'She Died of a Broken Heart': Life Sentences in Grandmother's Murder

Rebecca Johnson and Rogel Suero get life sentences for 'offensive' and deadly Wilson home invasion.

In the last months of her life, Carrie Smith went from a vibrant, active grandmother to a depressed, frightened woman with failing health.

It was all the result of a robbery last year at her Wilson home, a crime masterminded by her own granddaughter.

The robbery led to a heart attack that would ultimately lead to Smith's death. Before she died, according to court testimony, she gave her daughter a request:

"Make sure Becky and the others pay for what they did to me."

"Becky" is Rebecca Johnson, Smith's granddaughter. And she will pay. Johnson and co-defendant Rogel Suero will spend the rest of their lives in state prison, a Northampton County judge ruled Thursday. 

Johnson and Suero were convicted in October of second-degree murder. Prosecutors argue that the robbery—planned by Johnson, carried out by Suero—essentially scared the 76-year-old Smith to death. A second-degree murder sentence carries an automatic sentence of life without parole.

According to police, Johnson set up the burglary, stealing a key and making sure her cousin, who lived with Smith, was out of the house on Jan. 15, 2012. Another man, David Bechtold, was Suero's driver, and was the prosecution's key witness during the trial.

Suero, 31, and an accomplice -- who has yet to be identified -- woke Smith up, threatened her, put a pillowcase over her head, and took cash and jewelry from her safe.

She died two months later, and the county coroner ruled her death a homicide since it resulted from the heart attack that resulted from the robbery.

Johnson sat silently through the sentencing hearing. Her family members wept, unable to testify. They had written statements that were read into the record, all of them condemning Johnson for what she had done, and for her refusal to show any remorse.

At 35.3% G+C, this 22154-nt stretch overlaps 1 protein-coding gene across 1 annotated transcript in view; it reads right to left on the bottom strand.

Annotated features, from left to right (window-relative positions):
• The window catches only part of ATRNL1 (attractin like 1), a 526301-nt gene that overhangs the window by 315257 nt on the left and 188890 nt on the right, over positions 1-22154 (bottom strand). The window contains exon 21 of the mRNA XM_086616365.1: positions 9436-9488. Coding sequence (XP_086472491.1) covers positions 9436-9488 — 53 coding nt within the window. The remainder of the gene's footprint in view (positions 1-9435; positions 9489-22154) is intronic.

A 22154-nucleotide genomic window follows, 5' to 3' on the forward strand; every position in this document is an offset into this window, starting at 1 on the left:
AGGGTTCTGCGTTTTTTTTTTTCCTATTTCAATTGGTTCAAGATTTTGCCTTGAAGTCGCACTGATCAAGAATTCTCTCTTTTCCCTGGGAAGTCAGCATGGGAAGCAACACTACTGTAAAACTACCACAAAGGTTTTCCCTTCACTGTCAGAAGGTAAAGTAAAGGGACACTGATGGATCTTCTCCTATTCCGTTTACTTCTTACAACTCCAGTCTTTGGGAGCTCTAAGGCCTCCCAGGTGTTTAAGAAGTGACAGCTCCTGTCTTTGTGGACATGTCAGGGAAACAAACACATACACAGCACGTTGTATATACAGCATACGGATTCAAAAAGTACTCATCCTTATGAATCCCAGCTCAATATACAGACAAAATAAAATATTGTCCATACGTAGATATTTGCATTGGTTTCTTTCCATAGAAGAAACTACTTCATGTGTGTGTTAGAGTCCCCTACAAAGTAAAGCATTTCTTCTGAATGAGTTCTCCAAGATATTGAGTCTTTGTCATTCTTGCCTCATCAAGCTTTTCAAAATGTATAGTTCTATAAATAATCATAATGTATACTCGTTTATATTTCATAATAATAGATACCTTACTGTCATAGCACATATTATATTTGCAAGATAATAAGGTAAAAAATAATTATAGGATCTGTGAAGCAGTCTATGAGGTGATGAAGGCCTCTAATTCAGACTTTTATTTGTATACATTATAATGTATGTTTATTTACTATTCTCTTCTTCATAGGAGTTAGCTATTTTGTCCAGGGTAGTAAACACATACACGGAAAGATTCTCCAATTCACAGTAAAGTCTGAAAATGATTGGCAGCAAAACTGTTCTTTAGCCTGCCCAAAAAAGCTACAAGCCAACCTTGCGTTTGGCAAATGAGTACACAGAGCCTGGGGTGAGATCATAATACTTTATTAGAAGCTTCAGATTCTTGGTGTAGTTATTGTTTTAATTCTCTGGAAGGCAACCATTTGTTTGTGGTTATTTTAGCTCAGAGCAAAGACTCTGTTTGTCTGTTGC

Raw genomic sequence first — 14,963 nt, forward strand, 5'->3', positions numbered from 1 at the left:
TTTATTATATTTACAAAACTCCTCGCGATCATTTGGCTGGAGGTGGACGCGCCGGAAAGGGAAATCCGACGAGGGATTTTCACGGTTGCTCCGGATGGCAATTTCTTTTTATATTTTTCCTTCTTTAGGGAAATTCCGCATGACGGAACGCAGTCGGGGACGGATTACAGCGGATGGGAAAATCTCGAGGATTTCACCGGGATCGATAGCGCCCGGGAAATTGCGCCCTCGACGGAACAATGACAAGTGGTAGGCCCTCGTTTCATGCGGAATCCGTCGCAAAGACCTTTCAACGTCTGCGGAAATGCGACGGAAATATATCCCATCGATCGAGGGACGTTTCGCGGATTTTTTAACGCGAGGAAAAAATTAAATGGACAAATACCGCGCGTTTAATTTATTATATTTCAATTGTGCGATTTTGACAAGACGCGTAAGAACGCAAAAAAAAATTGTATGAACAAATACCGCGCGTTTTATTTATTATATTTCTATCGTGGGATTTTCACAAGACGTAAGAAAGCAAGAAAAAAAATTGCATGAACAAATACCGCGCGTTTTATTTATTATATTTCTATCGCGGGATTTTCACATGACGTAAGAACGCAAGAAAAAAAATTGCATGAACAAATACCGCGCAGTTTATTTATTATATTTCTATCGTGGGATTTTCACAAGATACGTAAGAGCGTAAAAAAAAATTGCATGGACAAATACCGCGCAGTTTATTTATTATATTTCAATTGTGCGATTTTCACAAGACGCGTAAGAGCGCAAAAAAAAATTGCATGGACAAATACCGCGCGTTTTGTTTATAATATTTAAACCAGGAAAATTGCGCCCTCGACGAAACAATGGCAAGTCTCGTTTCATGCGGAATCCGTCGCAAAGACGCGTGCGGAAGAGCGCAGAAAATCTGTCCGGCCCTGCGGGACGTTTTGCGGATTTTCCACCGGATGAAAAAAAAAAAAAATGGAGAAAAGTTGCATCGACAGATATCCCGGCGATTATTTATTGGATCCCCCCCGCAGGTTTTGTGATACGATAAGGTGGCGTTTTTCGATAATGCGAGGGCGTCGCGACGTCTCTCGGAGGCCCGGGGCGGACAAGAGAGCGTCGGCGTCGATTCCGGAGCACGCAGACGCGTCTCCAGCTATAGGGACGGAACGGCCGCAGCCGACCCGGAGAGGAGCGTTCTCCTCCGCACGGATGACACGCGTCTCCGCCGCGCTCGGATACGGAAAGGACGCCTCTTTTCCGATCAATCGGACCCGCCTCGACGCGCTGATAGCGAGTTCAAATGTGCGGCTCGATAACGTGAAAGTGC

"She died of a broken heart, knowing you had orchestrated this heinous act," Johnson's aunt Denise wrote in her statement.

Michelle Phoenix, Smith's daughter and Johnson's mother, said she grieves for the loss of her mother, and the loss of and estrangement from her daughter. 

"My own daughter, who I gave birth to and who I love, is responsible for my mother's death," Phoenix said. "To have that stoic look on her face just kills me inside."

Johnson said nothing during the hearing other than a quick and almost amiable "Yes, ma'am" and "Yes, your honor" when Judge Paula Roscioli asked if she understood her sentence and her appeal rights.

"You preyed on a helpless, elderly woman," Rosciloli said. "A woman who loved you, a woman who had trusted you, a woman who had bailed you out in the past. I have never seem someone so cold."

Suero went to prison Thursday still maintaining his innocence. 

The judge said that while Suero may not have planned the robbery, he was still just as responsible for what she called an "offensive" crime.

Smith's family members declined to comment after the hearing. 

Some of them wore buttons with her photo, a way of keeping her memory alive. But in court Thursday, their statements said another memory is strong: Smith's voice on a 911 tape, calling for help.


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